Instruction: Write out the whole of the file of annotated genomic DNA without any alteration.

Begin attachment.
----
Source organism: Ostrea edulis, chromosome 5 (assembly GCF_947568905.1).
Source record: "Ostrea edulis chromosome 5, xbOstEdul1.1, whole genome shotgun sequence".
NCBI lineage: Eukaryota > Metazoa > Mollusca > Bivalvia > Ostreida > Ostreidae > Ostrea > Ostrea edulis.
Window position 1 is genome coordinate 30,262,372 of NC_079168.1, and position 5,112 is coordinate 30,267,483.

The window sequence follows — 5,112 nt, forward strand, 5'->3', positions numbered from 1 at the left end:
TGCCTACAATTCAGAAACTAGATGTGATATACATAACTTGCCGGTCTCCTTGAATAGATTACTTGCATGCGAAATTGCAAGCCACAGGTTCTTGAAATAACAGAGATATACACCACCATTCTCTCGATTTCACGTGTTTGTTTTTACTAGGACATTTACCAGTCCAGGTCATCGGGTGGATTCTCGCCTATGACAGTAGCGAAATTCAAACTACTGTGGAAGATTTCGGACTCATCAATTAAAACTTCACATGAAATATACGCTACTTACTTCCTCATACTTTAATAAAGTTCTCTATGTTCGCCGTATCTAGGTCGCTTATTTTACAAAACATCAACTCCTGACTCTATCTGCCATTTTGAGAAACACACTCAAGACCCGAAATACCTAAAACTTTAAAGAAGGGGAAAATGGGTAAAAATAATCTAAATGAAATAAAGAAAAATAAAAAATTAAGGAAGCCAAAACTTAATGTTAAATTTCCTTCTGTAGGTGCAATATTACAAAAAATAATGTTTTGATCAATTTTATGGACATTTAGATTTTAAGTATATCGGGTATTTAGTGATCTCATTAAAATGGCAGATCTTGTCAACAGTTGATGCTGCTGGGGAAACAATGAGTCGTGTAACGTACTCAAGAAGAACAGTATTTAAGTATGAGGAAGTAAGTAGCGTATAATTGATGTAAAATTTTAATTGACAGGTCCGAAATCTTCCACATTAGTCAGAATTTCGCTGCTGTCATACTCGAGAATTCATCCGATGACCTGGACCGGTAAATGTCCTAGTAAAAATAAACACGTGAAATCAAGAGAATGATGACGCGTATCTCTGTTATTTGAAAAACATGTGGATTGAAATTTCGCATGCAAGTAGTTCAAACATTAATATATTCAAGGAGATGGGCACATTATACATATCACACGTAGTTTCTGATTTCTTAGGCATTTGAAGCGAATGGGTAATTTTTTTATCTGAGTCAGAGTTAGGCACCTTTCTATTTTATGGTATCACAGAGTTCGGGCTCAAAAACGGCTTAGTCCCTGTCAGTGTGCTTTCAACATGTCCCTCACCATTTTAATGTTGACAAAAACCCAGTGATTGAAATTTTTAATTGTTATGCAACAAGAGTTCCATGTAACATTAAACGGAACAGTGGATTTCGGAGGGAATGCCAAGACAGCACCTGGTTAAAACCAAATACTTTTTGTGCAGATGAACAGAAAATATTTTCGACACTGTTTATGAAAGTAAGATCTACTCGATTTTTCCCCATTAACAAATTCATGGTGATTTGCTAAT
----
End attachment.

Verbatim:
Source organism: Ostrea edulis, chromosome 5 (assembly GCF_947568905.1).
Source record: "Ostrea edulis chromosome 5, xbOstEdul1.1, whole genome shotgun sequence".
NCBI lineage: Eukaryota > Metazoa > Mollusca > Bivalvia > Ostreida > Ostreidae > Ostrea > Ostrea edulis.
Window position 1 is genome coordinate 30,262,372 of NC_079168.1, and position 5,112 is coordinate 30,267,483.

The window sequence follows — 5,112 nt, forward strand, 5'->3', positions numbered from 1 at the left end:
TGCCTACAATTCAGAAACTAGATGTGATATACATAACTTGCCGGTCTCCTTGAATAGATTACTTGCATGCGAAATTGCAAGCCACAGGTTCTTGAAATAACAGAGATATACACCACCATTCTCTCGATTTCACGTGTTTGTTTTTACTAGGACATTTACCAGTCCAGGTCATCGGGTGGATTCTCGCCTATGACAGTAGCGAAATTCAAACTACTGTGGAAGATTTCGGACTCATCAATTAAAACTTCACATGAAATATACGCTACTTACTTCCTCATACTTTAATAAAGTTCTCTATGTTCGCCGTATCTAGGTCGCTTATTTTACAAAACATCAACTCCTGACTCTATCTGCCATTTTGAGAAACACACTCAAGACCCGAAATACCTAAAACTTTAAAGAAGGGGAAAATGGGTAAAAATAATCTAAATGAAATAAAGAAAAATAAAAAATTAAGGAAGCCAAAACTTAATGTTAAATTTCCTTCTGTAGGTGCAATATTACAAAAAATAATGTTTTGATCAATTTTATGGACATTTAGATTTTAAGTATATCGGGTATTTAGTGATCTCATTAAAATGGCAGATCTTGTCAACAGTTGATGCTGCTGGGGAAACAATGAGTCGTGTAACGTACTCAAGAAGAACAGTATTTAAGTATGAGGAAGTAAGTAGCGTATAATTGATGTAAAATTTTAATTGACAGGTCCGAAATCTTCCACATTAGTCAGAATTTCGCTGCTGTCATACTCGAGAATTCATCCGATGACCTGGACCGGTAAATGTCCTAGTAAAAATAAACACGTGAAATCAAGAGAATGATGACGCGTATCTCTGTTATTTGAAAAACATGTGGATTGAAATTTCGCATGCAAGTAGTTCAAACATTAATATATTCAAGGAGATGGGCACATTATACATATCACACGTAGTTTCTGATTTCTTAGGCATTTGAAGCGAATGGGTAATTTTTTTATCTGAGTCAGAGTTAGGCACCTTTCTATTTTATGGTATCACAGAGTTCGGGCTCAAAAACGGCTTAGTCCCTGTCAGTGTGCTTTCAACATGTCCCTCACCATTTTAATGTTGACAAAAACCCAGTGATTGAAATTTTTAATTGTTATGCAACAAGAGTTCCATGTAACATTAAACGGAACAGTGGATTTCGGAGGGAATGCCAAGACAGCACCTGGTTAAAACCAAATACTTTTTGTGCAGATGAACAGAAAATATTTTCGACACTGTTTATGAAAGTAAGATCTACTCGATTTTTCCCCATTAACAAATTCATGGTGATTTGCTAAT